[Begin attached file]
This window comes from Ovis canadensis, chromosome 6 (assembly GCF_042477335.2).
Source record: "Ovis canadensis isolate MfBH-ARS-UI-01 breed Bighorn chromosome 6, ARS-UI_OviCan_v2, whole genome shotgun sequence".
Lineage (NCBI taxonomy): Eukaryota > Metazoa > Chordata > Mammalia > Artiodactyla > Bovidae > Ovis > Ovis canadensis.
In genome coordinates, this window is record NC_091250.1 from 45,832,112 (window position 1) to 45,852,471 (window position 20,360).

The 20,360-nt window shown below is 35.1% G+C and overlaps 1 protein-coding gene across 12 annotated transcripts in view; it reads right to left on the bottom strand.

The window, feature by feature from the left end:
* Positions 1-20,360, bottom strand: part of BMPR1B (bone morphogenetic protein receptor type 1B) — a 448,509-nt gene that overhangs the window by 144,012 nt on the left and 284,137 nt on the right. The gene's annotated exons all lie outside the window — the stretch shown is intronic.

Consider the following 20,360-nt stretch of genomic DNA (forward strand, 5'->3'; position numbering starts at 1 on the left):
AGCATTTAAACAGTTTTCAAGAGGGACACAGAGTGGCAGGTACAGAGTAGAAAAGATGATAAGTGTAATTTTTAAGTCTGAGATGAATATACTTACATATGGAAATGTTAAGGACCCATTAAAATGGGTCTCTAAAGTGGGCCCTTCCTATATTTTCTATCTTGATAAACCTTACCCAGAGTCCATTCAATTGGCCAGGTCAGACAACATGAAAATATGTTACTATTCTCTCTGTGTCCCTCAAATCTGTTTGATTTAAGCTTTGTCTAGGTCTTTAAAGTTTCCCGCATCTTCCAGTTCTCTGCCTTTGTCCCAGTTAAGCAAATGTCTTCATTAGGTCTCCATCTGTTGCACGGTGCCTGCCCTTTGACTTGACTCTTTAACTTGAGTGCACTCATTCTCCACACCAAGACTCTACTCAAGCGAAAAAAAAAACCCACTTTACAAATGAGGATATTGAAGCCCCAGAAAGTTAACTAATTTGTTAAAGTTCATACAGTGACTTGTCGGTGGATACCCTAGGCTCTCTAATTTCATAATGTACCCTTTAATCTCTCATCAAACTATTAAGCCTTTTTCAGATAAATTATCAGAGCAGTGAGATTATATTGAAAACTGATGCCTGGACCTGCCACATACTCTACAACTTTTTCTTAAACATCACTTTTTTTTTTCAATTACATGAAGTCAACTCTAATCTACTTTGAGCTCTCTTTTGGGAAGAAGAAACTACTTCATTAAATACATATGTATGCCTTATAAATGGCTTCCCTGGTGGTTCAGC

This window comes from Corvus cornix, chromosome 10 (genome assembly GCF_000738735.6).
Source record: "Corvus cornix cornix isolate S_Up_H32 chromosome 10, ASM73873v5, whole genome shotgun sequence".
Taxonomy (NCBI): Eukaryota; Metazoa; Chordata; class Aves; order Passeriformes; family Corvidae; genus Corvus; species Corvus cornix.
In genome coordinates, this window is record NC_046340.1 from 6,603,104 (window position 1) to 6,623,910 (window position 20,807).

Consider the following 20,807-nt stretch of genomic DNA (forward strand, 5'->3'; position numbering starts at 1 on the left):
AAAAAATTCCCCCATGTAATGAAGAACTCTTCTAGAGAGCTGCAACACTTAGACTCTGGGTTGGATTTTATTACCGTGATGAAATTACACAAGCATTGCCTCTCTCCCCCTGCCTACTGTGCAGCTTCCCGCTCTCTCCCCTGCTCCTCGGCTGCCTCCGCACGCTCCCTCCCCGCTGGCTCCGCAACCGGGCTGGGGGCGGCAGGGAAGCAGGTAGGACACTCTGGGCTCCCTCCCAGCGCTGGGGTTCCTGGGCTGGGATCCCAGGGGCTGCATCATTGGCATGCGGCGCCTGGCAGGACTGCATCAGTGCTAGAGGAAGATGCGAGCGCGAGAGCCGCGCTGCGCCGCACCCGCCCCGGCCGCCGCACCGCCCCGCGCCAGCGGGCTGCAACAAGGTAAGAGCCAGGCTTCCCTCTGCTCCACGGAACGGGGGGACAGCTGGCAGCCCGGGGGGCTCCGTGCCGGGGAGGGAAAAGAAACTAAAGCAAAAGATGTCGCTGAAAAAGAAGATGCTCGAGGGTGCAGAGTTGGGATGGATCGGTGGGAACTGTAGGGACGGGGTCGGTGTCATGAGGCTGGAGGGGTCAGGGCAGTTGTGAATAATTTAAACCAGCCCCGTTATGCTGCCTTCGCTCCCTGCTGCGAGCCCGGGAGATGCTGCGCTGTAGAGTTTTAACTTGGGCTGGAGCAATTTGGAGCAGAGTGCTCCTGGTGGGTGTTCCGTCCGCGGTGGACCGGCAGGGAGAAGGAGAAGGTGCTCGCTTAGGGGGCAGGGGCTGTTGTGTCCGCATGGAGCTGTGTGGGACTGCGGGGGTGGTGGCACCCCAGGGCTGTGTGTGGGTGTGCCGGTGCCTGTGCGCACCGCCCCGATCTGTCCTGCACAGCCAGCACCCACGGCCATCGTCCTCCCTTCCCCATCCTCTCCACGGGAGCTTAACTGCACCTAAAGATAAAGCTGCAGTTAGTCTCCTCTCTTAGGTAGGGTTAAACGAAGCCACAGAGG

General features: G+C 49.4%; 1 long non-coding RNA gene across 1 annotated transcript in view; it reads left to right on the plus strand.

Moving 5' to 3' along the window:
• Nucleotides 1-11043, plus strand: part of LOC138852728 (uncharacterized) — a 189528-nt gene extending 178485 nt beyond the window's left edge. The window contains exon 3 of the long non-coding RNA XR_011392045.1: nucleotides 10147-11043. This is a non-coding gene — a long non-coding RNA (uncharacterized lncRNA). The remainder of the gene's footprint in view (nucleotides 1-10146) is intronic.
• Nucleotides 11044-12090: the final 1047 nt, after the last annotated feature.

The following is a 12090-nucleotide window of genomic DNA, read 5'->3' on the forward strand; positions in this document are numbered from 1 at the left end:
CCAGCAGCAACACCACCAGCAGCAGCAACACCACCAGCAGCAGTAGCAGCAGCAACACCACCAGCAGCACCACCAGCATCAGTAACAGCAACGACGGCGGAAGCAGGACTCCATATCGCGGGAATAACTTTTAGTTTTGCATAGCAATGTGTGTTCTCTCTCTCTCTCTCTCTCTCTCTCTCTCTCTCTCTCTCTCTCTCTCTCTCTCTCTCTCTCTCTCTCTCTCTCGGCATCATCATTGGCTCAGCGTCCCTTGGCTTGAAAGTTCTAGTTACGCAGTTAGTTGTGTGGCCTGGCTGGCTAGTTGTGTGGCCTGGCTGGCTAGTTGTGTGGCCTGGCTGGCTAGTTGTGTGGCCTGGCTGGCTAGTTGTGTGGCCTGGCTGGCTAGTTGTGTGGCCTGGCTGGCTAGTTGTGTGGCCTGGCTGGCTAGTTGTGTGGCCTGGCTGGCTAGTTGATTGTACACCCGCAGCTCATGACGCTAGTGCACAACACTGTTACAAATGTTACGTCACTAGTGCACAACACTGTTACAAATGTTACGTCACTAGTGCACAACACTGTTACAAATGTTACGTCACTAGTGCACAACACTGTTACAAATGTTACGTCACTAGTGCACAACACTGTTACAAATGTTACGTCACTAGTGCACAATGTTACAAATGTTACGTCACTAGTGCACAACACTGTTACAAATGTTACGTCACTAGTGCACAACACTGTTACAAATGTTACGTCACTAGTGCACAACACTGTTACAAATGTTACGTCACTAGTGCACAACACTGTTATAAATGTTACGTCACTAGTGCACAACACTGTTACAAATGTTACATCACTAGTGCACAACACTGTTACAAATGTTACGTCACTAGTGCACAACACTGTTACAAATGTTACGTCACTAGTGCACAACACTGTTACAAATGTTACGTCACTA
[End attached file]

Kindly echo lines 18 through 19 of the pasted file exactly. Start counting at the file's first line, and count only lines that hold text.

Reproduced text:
• Nucleotides 1-11043, plus strand: part of LOC138852728 (uncharacterized) — a 189528-nt gene extending 178485 nt beyond the window's left edge. The window contains exon 3 of the long non-coding RNA XR_011392045.1: nucleotides 10147-11043. This is a non-coding gene — a long non-coding RNA (uncharacterized lncRNA). The remainder of the gene's footprint in view (nucleotides 1-10146) is intronic.
• Nucleotides 11044-12090: the final 1047 nt, after the last annotated feature.